Sunday, July 19, 2009

Claremont, creation and questions

X-Men Forever begs a question (for me at least): Is it still considered fan-fiction if it's written by the author who can nominally be considered the creators of the characters? Some of the qualities of (mediocre at best) fanfiction present: established relationships rewritten to authorial preferences, the laws of science and genre convention convienently ignored for nonsensical dramatic moments, and a general sense that the whole point of the exercise is to demonstrate your own superiority to the works of others.

Now, there are those, particularly Alan David Doane that would argue that all (or nearly all) of modern Big Two comics output would be considered fanfiction, and has even coined the term "The Fanfiction Age". I'm not entirely sure he's wrong; there's certainly enough evidence out there to make a good case for it.

However, there is an important difference here: that Chris Claremont is the definitive X-Men writer. All the characters, even those developed before his tenure, were ciphers until his long and storied run. He developed the personalities, the dynamics, and the stories that Marvel has continued to mine for nearly 20 years since he left the property, including for a lucrative film franchising of the property. And Claremont's reward has been, at best, bittersweet: he's gotten his share of work since then, and has had various "golden parachute" titles that Marvel has put out simply on the strength of his name. On the other hand, I can easily imagine him shortly after his heart troubles, sitting at a TV watching "Wolverine and the X-Men" (or rather as I like to think of it - "X-Men: Days of Future Past - the Animated Series") and wondering to himself if he wouldn't have been far better off bringing his ideas to an idea that he could have fully owned and profited from. But that's life in Big Two comics.

All that said, X-Men Forever is not necessarily all that bad; it's certainly in line with the type of X-men comics were coming out in the early 90s, and in its own way, the freedom Claremont has to shake up the status quo whatever way he damn well pleases gives an interesting insight or three into how he views the characters. And it's certainly as valid as the current bad fanfiction being put out by NuMarvel.

Your thoughts?

Wednesday, July 15, 2009

This is probably going to get me a lot of hate comments

I really am not sure where I should begin with a critique with this upcoming Ms. Marvel cover.
To start, it doesn't really look all that - finished? Look at Wolverine (Daken, Dark Wolvie, whatever) and Sentry - it looks like the inkers just said "Well, fuck it, no one's actually going to pay attention to the background on this thing, so I'm just going to finish up and get ahead of schedule". The Sentry's head appears to have been severed from his body and is floating about three feet to the left of the center of his chest (not that I'm opposed to decapitating the Sentry, mind you). Carol Danver's spine seems to have been snapped, as that's the only way I can imagine that I'm seeing her butts and her chest in the perspective depicted. Is this what passes for professional cover art these days? Not to sound like an old man or anything, but the rushed quality is so apparent that it's actually jarring.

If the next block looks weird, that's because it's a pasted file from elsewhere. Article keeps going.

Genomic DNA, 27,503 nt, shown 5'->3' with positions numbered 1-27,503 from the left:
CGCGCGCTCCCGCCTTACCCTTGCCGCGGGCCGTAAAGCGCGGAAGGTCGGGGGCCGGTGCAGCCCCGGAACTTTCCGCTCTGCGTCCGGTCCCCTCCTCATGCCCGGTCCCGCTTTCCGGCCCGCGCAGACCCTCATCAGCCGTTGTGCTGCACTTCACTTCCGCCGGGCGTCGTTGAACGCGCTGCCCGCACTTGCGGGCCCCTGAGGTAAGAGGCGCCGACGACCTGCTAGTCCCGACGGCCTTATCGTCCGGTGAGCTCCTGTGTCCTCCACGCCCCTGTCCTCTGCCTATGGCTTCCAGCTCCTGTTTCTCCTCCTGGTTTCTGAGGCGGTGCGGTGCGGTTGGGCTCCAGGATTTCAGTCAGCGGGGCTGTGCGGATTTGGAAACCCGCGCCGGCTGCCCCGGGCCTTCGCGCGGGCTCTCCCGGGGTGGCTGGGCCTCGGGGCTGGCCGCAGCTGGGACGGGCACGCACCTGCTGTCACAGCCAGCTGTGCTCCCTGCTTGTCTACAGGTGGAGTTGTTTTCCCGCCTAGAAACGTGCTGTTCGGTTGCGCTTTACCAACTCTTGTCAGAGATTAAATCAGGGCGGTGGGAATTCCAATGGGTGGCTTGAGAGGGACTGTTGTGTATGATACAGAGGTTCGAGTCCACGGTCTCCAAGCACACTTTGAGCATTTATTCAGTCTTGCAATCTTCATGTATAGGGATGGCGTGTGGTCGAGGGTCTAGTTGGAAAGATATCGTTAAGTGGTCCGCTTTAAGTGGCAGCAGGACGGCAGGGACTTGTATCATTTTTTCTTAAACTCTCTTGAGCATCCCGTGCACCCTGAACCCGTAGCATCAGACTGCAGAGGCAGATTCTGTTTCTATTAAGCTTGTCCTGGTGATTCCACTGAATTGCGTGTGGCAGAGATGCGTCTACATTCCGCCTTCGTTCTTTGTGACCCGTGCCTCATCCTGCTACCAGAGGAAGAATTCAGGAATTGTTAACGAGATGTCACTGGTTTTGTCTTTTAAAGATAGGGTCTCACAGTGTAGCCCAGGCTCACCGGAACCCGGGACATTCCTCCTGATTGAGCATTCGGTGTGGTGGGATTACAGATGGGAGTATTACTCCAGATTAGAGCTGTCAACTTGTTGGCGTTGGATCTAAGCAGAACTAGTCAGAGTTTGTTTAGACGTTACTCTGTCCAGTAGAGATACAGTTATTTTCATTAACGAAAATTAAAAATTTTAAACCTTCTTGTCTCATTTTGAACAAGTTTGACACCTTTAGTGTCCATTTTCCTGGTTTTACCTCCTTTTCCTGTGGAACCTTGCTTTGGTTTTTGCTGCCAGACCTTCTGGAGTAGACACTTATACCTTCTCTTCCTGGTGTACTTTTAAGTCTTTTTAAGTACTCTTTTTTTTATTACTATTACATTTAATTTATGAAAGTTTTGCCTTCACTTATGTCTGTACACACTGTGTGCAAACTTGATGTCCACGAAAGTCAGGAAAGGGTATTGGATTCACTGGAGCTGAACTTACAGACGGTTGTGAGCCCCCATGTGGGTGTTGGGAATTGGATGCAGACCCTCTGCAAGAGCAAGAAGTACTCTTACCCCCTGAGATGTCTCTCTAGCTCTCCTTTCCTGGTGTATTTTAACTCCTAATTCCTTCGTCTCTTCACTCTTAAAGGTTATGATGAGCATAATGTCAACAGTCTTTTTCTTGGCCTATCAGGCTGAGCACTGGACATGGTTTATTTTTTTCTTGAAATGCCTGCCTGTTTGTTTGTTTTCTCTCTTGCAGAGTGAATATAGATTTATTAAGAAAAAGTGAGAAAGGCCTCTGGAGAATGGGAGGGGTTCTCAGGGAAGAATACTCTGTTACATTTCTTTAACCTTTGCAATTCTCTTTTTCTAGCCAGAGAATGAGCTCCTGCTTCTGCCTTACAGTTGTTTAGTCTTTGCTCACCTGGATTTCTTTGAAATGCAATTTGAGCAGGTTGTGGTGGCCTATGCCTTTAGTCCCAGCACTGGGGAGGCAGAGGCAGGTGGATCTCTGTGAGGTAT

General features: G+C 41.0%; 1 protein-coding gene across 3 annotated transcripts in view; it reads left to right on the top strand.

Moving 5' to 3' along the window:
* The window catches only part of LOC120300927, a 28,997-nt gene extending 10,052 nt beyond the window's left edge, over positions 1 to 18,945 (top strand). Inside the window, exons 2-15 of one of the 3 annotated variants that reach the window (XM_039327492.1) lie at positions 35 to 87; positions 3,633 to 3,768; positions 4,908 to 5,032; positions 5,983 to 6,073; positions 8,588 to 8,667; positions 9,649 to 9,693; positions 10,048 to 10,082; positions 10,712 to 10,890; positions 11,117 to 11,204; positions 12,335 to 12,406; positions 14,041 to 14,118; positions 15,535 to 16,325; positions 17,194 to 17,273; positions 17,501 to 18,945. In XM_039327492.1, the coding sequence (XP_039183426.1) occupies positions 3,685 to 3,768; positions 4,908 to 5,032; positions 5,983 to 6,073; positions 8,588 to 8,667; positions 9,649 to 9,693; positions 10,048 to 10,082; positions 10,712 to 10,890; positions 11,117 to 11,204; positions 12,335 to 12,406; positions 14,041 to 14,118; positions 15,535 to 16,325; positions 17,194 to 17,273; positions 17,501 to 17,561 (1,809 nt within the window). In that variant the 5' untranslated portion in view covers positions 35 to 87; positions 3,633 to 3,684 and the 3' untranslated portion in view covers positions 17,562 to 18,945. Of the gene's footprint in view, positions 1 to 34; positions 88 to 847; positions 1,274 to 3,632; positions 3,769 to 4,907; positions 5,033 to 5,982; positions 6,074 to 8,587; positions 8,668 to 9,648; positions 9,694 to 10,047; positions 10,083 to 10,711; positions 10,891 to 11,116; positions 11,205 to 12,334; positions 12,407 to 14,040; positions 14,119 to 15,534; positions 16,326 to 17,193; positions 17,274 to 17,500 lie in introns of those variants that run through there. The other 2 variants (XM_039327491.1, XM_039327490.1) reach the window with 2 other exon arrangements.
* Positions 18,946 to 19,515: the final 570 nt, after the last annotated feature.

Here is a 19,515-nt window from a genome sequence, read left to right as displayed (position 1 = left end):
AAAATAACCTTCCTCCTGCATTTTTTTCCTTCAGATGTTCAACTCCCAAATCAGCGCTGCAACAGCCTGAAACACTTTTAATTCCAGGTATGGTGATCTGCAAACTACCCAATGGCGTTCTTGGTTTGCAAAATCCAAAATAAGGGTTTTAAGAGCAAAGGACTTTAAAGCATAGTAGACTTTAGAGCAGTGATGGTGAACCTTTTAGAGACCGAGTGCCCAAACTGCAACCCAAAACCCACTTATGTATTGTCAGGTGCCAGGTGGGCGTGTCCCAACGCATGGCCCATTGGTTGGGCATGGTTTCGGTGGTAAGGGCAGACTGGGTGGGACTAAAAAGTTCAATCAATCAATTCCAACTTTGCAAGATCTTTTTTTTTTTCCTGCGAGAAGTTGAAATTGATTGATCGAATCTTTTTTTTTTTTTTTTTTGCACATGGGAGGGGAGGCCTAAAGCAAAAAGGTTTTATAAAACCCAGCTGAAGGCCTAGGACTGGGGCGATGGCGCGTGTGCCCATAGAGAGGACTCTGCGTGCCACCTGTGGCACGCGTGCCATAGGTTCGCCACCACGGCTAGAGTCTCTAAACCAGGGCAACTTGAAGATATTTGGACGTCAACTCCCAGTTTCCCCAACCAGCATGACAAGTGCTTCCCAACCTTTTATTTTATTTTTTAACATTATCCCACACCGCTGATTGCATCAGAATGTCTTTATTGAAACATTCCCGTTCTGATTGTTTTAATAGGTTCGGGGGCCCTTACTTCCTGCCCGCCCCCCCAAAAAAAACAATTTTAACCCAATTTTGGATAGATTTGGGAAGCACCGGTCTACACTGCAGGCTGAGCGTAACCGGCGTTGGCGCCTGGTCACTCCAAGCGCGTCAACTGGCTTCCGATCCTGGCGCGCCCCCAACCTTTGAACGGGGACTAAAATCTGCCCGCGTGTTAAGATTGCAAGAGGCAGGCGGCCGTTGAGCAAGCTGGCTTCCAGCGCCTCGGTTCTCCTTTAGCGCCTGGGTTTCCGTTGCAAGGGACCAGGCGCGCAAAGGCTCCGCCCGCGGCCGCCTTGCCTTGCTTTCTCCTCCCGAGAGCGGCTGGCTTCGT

Now, as far as the subject matter, I'm not going to go to far in giving it scorn, but I do want to make a few simple observations. First is that it appears Marvel learned exactly zip from the whole "Heroes for Hire Hentai tentacle cover" controversy - even the excuse of using "controversial" cover depictions to drum up publicity and sales doesn't fly because"Heroes for Hire" got cancelled something like three months later, and so far as I've seen on the internet, no one is talking about it. Maybe comic fans are just used to it by now? Maybe they've just lost the ability to care? Or maybe it's because even FANS of the Ms. Marvel comic have found the comic to be generally a boring directionless mess of a book with unsympathetic characters? I don't know.
Still, the thought that Marvel is putting out covers that increasingly are beginning to resemble fanart from bondage fansites? Not that encouraging. And for those about to bring up Golden and Silver Ages comics and covers which featured a fair deal of "Wonder Woman in chains", well, that's fine, but that was then and this is now, so I don't think it's a fair comparison. There has been a fair number of comic retailers taken to court over lurid imagery, and the companies should maybe show a little more discretion. And for the the record, my reaction to this would be the same if the character were male or female.